Many practitioners do not have adequate training in the theoretical foundation of early intervention or of the research (such as it is) that guides practice (Bruder, 2000). The research underlying appropriate practices for serving diverse families needs additional study and validation to better inform practice and institutions that prepare teachers and administrators need to better prepare students by discussing the issues defined in this paper and promoting and disseminating empirical research.

References

Bailey, D.B., Jr., McWilliam, R.A., Darkes, L.A., Hebbeler, K., Simeonsson, R.J., Spiker, D., & Wagner, M. (1998). Family outcomes in early intervention: A framework for program evaluation and efficacy research. Exceptional Children, 64, 313-328.

Bricker, D. (2001). The natural environment: A useful construct? Infants and Young Children, 13(4), 21-31.

Broffenbrenner, U. (1992). Ecological systems theory. In R. Vasta (Ed.), Six theories of child development: Revised formulations and current issues (pp. 187-248). Philadelphia: Jessica Kingsley.

Bruder, M.B. (2000). Family-centered early intervention: Clarifying out values for the new millennium. Topics in Early Childhood Special Education, 20, 105-115.

Dunst, C.J. & Bruder, M.B. (1999). Family and community activity settings, natural learning environments, and children's learning opportunities. Children's Learning Opportunities Report, 1(2).

Dunst, C.J., Bruder, M.B., Trivette, C.M., Raab, M., & McClean, M. (2001). Natural learning opportunities for infants, toddlers, and preschoolers. Young Exceptional Children, 4(3), 18-25.

Guralnick, M.J. (1998). Effectiveness of early intervention for vulnerable children: A developmental perspective. American Journal on Mental Retardation, 102, 319-345.

Hanson, M.J. (1997). Ethnic, cultural, and language diversity in intervention settings. In E.W. Lynch & M.J. Hanson (Eds.) Developing cross-cultural competence: A guide for working with children and their families (2nd ed.)(pp. 3-22). Baltimore, MD: Paul H. Brookes Publishing Co.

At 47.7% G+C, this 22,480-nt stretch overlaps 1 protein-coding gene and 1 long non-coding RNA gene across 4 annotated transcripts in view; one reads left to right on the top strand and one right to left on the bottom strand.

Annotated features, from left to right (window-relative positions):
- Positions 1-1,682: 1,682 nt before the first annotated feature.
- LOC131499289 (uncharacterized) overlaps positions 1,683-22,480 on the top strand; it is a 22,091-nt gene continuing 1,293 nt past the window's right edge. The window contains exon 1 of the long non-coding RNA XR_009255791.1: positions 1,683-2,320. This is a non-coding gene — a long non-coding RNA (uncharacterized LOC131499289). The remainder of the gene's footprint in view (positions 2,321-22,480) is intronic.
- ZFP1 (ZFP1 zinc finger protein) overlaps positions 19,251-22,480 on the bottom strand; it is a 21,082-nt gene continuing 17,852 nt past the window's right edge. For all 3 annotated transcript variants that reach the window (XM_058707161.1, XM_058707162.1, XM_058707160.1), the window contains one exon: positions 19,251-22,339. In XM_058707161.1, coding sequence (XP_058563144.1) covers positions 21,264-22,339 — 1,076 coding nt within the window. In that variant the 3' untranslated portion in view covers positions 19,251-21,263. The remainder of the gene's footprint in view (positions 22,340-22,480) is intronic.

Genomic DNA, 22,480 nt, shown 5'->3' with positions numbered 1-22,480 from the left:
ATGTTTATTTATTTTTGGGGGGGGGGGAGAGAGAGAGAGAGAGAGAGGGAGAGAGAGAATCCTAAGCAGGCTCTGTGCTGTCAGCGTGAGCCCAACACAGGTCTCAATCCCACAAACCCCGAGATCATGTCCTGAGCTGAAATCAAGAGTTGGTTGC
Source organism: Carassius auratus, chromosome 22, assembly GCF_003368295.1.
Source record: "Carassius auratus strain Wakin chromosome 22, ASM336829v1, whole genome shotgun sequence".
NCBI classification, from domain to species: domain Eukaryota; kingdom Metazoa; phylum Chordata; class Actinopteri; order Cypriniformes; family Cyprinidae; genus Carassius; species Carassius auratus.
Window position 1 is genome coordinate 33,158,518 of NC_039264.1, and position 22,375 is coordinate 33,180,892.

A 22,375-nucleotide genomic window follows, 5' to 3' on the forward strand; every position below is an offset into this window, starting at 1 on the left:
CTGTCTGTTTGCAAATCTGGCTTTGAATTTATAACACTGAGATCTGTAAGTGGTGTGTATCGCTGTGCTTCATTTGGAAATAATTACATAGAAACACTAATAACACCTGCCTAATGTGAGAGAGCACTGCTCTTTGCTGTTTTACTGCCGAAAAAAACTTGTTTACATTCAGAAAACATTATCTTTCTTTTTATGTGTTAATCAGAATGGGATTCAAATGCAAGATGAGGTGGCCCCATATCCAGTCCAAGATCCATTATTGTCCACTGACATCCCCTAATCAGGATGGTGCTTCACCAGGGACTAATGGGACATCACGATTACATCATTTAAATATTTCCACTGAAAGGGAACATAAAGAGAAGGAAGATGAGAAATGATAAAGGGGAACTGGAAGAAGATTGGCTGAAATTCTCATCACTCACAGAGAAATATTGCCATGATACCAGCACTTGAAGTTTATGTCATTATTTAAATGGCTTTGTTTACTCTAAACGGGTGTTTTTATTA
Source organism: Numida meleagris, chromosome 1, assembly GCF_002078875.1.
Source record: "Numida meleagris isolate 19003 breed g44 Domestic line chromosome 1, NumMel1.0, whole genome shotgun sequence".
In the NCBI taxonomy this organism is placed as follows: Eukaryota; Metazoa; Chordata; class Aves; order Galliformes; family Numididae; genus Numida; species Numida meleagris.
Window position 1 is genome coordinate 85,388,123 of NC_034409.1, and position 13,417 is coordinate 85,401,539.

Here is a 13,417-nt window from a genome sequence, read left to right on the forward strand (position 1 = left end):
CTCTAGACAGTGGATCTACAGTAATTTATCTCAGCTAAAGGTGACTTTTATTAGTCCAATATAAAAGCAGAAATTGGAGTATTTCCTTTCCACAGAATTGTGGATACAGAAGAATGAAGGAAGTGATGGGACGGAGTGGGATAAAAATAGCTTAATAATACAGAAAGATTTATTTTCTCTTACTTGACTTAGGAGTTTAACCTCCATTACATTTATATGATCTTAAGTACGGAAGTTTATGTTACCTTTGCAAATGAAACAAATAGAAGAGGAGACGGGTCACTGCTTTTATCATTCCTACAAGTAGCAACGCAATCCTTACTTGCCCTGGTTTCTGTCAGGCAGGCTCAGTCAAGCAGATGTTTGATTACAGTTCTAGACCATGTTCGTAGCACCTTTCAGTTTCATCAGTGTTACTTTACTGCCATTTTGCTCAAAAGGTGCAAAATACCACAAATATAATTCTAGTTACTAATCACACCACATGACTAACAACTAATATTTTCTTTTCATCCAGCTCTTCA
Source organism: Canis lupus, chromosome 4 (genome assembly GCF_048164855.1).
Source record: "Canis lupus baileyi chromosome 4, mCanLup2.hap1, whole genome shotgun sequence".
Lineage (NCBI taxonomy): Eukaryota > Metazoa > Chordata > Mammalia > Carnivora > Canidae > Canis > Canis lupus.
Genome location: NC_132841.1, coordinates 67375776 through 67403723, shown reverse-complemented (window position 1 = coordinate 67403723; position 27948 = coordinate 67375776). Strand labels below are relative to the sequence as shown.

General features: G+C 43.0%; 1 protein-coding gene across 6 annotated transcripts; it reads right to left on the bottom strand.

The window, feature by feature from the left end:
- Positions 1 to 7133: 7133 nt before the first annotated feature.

Hanson, M.J. & Lynch, E.W. (1990). Honoring the cultural diversity of families when gathering data. Topics in Early Childhood Special Education, 10(1), 112-132.

McWilliam, R.A. (2000). It's only natural ... to have early intervention in environments where it's needed. In S.Sandall & M. Ostrosky (Eds.) Young Exceptional Children Monograph Series No. 2: Natural Environments and Inclusion (pp. 17-26). Denver, CO: Division for Early Childhood of the Council for Exceptional Children.

Roberts, R.N., Innocente, M.S., & Goetze, L.D. (1999). Emerging issues from state level evaluations of early intervention programs. Journal of Early Intervention, 22, 152-163.

Stayton, V. & Bruder, M.B. (1999). Early intervention personnel preparation for the new millennium: Early childhood special education. Infants and Young Children, 12, 59-69.

Tisot, C.M. & Thurman, S.K. (2002). Using behavior setting theory to define natural settings: A family-centered approach. Infants and Young Children, 14(3), 65-71.

Turnbull, A.P., Blue-Banning, M., Turbiville, V., & Park, J. (1999). From parent education to partnership education: A call for a transformed focus. Topics in Early Childhood Special Education, 19(3), 164-172.

Vygotsky, L.S. (1997). The collected works of L.S. Vygotsky, vol. 4: The history of the development of higher mental functions (R.W. Reiber, Ed. & M.J. Hall, Trans.). New York: Plenum Press.

Walsh, S., Rous, B., & Lutzer, C. (2001). The federal IDEA natural environments provisions. In S.Sandall & M. Ostrosky (Eds.) Young Exceptional Children Monograph Series No. 2: Natural Environments and Inclusion (pp. 3-15). Denver, CO: Division for Early Childhood of the Council for Exceptional Children.

Wayman, K.I. & Lynch, E.W. (1991). Home-based early childhood services: Cultural sensitivity in a family systems approach. Topics in Early Childhood Special Education, 10(4), 56-76.

Judith A. Sylva is a professor with the College of Education at California State University, Fullerton, Fullerton, California.
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Title Annotation:Theory to Practice: Research, Models, & Projects
Author:Sylva, Judith A.
Publication:Multicultural Education
Geographic Code:1USA
Date:Dec 22, 2005